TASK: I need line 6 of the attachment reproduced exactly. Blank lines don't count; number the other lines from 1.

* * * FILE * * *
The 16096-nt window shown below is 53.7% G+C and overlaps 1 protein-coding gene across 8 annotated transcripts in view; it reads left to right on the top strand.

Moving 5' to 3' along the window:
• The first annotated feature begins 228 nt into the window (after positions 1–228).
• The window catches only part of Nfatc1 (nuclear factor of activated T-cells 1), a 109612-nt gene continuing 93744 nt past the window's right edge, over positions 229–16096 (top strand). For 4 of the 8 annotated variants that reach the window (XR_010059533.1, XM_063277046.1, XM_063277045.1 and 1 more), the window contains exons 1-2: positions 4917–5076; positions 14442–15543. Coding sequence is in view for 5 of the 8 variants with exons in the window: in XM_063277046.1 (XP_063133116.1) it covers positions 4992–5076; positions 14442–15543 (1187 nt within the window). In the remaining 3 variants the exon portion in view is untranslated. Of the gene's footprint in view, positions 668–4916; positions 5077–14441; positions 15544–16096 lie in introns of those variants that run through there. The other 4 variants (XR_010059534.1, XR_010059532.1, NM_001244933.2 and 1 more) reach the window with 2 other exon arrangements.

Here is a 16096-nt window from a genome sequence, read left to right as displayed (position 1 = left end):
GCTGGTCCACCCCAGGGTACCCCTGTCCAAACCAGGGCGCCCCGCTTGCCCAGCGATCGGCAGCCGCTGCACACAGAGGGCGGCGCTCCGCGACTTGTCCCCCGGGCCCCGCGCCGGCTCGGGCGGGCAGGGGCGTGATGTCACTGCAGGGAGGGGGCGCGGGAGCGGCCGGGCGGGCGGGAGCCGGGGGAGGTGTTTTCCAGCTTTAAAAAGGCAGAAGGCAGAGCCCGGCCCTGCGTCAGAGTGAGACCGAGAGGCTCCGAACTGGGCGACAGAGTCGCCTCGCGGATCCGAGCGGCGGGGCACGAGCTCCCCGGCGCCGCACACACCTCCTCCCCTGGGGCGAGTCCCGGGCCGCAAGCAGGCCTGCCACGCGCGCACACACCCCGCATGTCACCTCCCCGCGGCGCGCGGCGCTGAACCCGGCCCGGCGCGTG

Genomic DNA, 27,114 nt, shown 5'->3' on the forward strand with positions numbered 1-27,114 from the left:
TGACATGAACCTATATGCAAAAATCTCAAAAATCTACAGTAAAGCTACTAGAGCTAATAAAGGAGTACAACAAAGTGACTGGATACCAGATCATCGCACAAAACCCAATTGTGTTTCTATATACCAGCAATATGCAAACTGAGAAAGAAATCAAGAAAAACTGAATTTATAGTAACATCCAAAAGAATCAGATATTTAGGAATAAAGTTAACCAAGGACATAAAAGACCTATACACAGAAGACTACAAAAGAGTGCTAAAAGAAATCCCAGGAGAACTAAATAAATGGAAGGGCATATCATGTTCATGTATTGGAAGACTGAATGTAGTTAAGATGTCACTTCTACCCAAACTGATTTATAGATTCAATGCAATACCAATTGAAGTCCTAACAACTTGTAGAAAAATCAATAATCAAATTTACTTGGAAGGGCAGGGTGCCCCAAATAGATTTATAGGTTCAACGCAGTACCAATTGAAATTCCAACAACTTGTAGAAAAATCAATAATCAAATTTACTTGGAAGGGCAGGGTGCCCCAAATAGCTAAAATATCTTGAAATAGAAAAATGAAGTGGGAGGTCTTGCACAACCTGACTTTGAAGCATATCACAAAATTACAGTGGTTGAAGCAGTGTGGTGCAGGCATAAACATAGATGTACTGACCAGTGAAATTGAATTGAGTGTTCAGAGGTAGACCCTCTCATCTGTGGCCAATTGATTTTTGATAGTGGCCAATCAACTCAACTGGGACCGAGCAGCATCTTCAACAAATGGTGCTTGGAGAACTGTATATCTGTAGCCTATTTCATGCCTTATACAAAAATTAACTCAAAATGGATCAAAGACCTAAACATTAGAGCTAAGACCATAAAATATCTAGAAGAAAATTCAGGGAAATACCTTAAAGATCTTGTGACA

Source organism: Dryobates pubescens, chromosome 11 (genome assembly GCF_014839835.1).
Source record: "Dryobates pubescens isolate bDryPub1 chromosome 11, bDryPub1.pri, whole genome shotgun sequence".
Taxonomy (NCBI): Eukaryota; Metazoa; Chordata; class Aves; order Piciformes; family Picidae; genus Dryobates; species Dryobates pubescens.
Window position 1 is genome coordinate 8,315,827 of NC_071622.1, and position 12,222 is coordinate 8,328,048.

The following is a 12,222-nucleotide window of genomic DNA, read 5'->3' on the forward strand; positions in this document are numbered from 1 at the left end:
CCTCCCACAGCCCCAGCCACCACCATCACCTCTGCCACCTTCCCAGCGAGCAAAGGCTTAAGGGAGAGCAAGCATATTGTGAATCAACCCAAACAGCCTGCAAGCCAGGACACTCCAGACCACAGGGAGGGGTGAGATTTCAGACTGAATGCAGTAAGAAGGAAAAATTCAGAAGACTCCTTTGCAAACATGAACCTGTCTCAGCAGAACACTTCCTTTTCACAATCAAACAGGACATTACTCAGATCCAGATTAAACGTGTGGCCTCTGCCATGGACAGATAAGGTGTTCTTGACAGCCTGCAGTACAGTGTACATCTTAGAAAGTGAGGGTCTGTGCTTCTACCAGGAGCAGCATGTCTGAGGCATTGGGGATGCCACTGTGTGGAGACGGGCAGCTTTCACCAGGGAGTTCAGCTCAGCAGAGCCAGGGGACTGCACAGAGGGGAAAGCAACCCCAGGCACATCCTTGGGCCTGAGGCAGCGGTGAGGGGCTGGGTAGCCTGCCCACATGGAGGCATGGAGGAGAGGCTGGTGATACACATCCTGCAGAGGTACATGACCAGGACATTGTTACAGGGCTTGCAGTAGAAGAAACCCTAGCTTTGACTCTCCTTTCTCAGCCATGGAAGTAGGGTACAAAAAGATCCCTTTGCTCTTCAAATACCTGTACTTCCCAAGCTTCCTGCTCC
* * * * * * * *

GCTGGTCCACCCCAGGGTACCCCTGTCCAAACCAGGGCGCCCCGCTTGCCCAGCGATCGGCAGCCGCTGCACACAGAGGGCGGCGCTCCGCGACTTGTCCCCCGGGCCCCGCGCCGGCTCGGGCGGGCAGGGGCGTGATGTCACTGCAGGGAGGGGGCGCGGGAGCGGCCGGGCGGGCGGGAGCCGGGGGAGGTGTTTTCCAGCTTTAAAAAGGCAGAAGGCAGAGCCCGGCCCTGCGTCAGAGTGAGACCGAGAGGCTCCGAACTGGGCGACAGAGTCGCCTCGCGGATCCGAGCGGCGGGGCACGAGCTCCCCGGCGCCGCACACACCTCCTCCCCTGGGGCGAGTCCCGGGCCGCAAGCAGGCCTGCCACGCGCGCACACACCCCGCATGTCACCTCCCCGCGGCGCGCGGCGCTGAACCCGGCCCGGCGCGTG